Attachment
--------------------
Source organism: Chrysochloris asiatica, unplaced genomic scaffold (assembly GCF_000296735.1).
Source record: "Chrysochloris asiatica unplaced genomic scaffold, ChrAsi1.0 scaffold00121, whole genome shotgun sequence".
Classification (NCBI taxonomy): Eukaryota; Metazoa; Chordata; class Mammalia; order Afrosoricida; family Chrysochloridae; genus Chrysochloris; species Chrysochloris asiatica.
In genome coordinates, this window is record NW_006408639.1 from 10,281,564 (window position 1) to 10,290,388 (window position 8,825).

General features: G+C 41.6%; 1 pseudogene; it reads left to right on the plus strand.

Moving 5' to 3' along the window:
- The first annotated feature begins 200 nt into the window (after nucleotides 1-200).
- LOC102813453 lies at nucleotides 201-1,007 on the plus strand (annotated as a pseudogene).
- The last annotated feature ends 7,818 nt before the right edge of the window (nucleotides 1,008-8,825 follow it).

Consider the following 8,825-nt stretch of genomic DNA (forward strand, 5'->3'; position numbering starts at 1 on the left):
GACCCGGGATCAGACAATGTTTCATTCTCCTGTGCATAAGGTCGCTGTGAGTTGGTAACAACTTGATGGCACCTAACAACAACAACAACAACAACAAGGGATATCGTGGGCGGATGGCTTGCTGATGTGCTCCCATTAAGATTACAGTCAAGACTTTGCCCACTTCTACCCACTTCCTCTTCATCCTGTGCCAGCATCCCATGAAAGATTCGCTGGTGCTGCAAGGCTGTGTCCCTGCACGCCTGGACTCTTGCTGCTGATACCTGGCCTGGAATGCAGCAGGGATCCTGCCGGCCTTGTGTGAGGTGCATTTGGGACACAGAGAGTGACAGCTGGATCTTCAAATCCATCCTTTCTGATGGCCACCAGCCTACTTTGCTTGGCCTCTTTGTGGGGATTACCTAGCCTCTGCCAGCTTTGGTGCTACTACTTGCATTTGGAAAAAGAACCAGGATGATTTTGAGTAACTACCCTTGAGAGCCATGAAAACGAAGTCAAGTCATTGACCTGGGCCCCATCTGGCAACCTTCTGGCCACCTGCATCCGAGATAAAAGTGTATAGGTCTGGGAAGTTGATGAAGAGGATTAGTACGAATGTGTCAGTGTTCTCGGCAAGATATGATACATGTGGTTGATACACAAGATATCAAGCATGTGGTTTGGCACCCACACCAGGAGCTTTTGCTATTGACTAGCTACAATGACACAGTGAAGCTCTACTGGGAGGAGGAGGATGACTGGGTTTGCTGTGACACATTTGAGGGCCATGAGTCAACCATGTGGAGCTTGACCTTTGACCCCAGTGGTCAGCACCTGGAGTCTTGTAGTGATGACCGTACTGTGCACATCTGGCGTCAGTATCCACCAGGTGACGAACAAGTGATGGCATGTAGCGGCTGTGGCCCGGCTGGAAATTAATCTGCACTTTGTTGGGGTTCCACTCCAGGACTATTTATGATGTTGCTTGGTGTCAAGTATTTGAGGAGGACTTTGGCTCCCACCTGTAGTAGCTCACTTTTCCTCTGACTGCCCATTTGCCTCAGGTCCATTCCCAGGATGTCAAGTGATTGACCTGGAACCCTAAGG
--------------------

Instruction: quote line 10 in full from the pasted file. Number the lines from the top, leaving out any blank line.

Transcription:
Consider the following 8,825-nt stretch of genomic DNA (forward strand, 5'->3'; position numbering starts at 1 on the left):